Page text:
With Control Of The Senate In Play These Are The Races To Watch

With the Senate knotted at 50-50 for each party, Republican control is only one seat away. But this election season has been full of surprises.

For much of the campaign season, Democrats have appeared ready to grab a Republican seat in Pennsylvania, meaning Republicans would need to flip two Democratic seats to earn a majority. But recent fumbles by Republican candidates in New Hampshire, Georgia and Arizona have made finding those two winnable races more difficult.

Here are the seats where each party is vulnerable.

Cook Political Report Race Ratings
for Current Senate Seats

Republicans
Currently hold 50 seats, need 51 for majority

Democrats
Currently hold majority with 50 seats (vice president casts tie-breaking vote)

Republicans not up for re-election

Solid R

Likely R

Lean R

Tossup

Democrats not up for re-election

Solid D

Lean D

Tossup

PA

WI

FL

NC

OH

UT

AK

AL

AR

IA

ID

IN

KS

KY

LA

MO

ND

OK

OK

SC

SD

AK

AL

AR

FL

IA

ID

IN

KS

KY

LA

ME

MO

MS

MS

MT

NC

ND

NE

NE

SC

SD

TN

TN

TX

TX

UT

WV

WY

WY

GA

NV

AZ

CO

NH

CA

CT

HI

IL

MD

NY

OR

VT

WA

AZ

CA

CO

CT

DE

DE

GA

HI

IL

MA

MA

MD

ME

MI

MI

MN

MN

MT

NH

NJ

NJ

NM

NM

NV

NY

OH

OR

PA

RI

RI

VA

VA

VT

WA

WI

WV

Republicans not up for re-election

Democrats not up for re-election

Earlier this year, Senator Raphael Warnock, a Democrat in Georgia, had been considered one of the Senate’s most vulnerable Democrats as he took on Herschel Walker, a scandal-prone Republican backed by former President Donald J. Trump. Then came the accusation that Mr. Walker, a staunch opponent of abortion, paid for an ex-girlfriend’s abortion, and the race turned upside-down.

Cook Political Report still rates the contest a tossup, but the new allegations have given Mr. Warnock an edge and put Mr. Walker on the defensive.

A Democratic seat in Arizona may have at one point been vulnerable. But the enduring popularity of the incumbent, Mark Kelly, and the faltering campaign of his challenger, Blake Masters, may put it out of Republican reach.

The race in Nevada might be the Republicans’ best chance to take a seat from the Democrats. Catherine Cortez Masto, the incumbent, is not well established in a state known for its transient population and fickle voters, especially in midterm elections.

But her Republican challenger, Adam Laxalt, the state’s former attorney general, lost his run for governor in 2018 and has yet to open a clear lead.

The Democrats’ best chance to pick up a Republican seat is in Pennsylvania, where Senator Patrick J. Toomey is retiring. The celebrity physician Dr. Mehmet Oz won the Republican nomination, helped by Mr. Trump’s endorsement, but he did not have the love of the Republican base.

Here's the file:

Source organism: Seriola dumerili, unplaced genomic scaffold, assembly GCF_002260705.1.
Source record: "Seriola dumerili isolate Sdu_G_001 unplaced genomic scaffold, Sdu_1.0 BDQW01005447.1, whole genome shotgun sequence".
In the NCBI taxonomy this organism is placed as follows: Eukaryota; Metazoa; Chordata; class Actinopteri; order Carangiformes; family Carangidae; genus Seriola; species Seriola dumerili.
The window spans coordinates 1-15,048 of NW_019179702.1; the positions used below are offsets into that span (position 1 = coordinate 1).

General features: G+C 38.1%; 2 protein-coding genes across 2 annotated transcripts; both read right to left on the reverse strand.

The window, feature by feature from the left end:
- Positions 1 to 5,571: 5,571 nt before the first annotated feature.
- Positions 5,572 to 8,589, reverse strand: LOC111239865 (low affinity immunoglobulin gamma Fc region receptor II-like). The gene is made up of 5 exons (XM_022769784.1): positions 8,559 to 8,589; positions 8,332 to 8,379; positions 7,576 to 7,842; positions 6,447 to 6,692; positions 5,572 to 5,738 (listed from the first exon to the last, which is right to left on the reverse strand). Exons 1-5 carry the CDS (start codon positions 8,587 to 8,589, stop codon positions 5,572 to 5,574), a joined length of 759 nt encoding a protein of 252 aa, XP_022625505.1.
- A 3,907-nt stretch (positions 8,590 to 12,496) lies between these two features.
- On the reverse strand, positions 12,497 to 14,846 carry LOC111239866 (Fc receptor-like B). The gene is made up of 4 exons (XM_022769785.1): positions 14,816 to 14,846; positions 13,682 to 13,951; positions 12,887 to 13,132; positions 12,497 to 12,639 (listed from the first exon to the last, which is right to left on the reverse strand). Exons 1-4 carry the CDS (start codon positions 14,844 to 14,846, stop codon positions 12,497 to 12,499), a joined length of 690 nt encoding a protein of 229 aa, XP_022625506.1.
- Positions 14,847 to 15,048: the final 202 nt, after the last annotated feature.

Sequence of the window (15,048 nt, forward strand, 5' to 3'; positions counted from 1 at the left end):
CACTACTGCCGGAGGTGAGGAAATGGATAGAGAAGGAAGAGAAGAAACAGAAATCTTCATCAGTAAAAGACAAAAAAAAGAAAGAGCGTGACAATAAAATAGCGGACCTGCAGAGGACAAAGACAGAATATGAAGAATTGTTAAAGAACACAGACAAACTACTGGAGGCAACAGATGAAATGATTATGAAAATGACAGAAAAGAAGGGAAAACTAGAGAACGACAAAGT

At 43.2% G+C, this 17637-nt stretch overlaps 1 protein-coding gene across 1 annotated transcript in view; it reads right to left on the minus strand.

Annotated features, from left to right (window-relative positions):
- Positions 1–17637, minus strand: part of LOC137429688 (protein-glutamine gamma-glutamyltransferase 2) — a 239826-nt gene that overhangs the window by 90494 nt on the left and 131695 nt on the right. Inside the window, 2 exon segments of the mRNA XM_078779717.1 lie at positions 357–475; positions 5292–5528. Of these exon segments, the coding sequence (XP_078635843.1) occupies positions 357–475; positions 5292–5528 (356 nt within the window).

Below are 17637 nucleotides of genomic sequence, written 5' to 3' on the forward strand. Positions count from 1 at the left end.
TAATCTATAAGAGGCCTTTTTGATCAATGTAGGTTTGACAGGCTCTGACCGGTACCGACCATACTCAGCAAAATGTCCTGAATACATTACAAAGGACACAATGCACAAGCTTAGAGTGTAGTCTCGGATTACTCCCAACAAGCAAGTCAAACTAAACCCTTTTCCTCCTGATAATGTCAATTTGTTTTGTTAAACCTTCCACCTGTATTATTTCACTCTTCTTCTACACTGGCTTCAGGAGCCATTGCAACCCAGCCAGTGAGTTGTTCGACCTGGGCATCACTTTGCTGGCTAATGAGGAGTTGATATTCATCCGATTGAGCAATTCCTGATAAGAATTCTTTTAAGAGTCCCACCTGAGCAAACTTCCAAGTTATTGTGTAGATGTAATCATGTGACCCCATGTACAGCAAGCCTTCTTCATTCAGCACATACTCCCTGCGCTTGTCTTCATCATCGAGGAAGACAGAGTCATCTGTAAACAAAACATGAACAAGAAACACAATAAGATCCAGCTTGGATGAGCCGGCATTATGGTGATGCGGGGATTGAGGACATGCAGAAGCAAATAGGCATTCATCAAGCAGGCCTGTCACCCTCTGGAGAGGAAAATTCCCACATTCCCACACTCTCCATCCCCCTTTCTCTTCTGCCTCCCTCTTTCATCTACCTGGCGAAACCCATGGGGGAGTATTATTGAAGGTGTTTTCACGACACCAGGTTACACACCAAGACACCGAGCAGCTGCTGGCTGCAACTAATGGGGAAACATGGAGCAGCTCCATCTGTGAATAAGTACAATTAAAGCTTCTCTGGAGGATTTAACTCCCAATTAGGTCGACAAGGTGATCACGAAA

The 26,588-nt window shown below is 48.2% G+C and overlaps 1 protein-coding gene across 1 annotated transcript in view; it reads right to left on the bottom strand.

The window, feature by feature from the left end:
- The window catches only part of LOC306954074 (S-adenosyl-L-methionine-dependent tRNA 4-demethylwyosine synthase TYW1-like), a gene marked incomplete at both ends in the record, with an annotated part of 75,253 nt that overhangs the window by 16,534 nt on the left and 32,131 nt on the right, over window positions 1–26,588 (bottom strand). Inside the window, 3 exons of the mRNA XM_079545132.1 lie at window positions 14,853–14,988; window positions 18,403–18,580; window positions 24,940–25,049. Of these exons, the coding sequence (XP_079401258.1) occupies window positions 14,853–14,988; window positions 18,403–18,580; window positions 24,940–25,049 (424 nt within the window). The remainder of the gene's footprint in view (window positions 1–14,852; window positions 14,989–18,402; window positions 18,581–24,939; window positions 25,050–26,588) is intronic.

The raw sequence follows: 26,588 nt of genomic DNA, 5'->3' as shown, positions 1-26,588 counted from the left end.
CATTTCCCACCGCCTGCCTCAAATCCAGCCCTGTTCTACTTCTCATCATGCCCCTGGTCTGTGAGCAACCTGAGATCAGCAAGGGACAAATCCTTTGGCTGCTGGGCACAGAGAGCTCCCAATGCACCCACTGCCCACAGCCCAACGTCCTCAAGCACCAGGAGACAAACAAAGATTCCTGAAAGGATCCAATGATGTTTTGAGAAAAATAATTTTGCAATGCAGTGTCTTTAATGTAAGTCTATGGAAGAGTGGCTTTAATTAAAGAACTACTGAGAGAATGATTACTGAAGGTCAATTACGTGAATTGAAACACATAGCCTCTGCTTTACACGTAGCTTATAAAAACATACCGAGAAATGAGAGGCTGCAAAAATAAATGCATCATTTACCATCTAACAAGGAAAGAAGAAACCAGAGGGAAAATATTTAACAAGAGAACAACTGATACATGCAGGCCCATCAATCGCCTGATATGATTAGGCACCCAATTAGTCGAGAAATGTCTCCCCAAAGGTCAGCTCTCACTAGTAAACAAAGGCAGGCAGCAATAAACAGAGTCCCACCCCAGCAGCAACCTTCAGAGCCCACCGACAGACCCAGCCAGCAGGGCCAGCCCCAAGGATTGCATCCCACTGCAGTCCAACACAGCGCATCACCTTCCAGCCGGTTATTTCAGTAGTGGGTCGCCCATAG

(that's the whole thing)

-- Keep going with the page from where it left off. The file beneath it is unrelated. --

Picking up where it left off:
His opponent, Lt. Gov. John Fetterman, had a life-threatening stroke that gave Dr. Oz an opening. The evident effects of the stroke, and the Republican’s attacks on Mr. Fetterman as a criminal-coddling liberal, have narrowed the race.

Democrats had high hopes of unseating the Republican senator from Wisconsin, Ron Johnson, six years ago and were stunned by his relatively easy re-election. Since then, Mr. Johnson has become the Senate’s leading peddler of conspiracy theories and Covid-19 misinformation, yet he is hanging tough against Wisconsin’s lieutenant governor, Mandela Barnes, who comes from the Democrats’ liberal wing and has proven vulnerable to attack, especially on crime.

A sleeper race for the Senate is also the sleepiest. Representative Ted Budd, a North Carolina Republican backed by Mr. Trump, has tried to lie low and ride the national current to the seat of Richard M. Burr, a Republican who is retiring.

Cheri Beasley, a former chief justice of the North Carolina Supreme Court, is running as a judge above the political fray. North Carolina is a state that has broken Democrats’ hearts, and it could well do so again. But Mr. Budd and Ms. Beasley are consistently polling at a tie.


Despite the challenges ahead, Republicans still have plenty of ways to win Senate control. They could beat Senator Catherine Cortez Masto in Nevada and push Senator Raphael Warnock to a runoff in Georgia. They could overwhelm the Georgia race with cash to rescue Mr. Warnock’s opponent, Herschel Walker. They could also pull off a come-from-behind win in Pennsylvania.

But Democrats have options as well. If they can seal a victory in Pennsylvania and defeat Senator Ron Johnson in Wisconsin, it’s hard to see a way for Republicans to take three Democratic seats to compensate.

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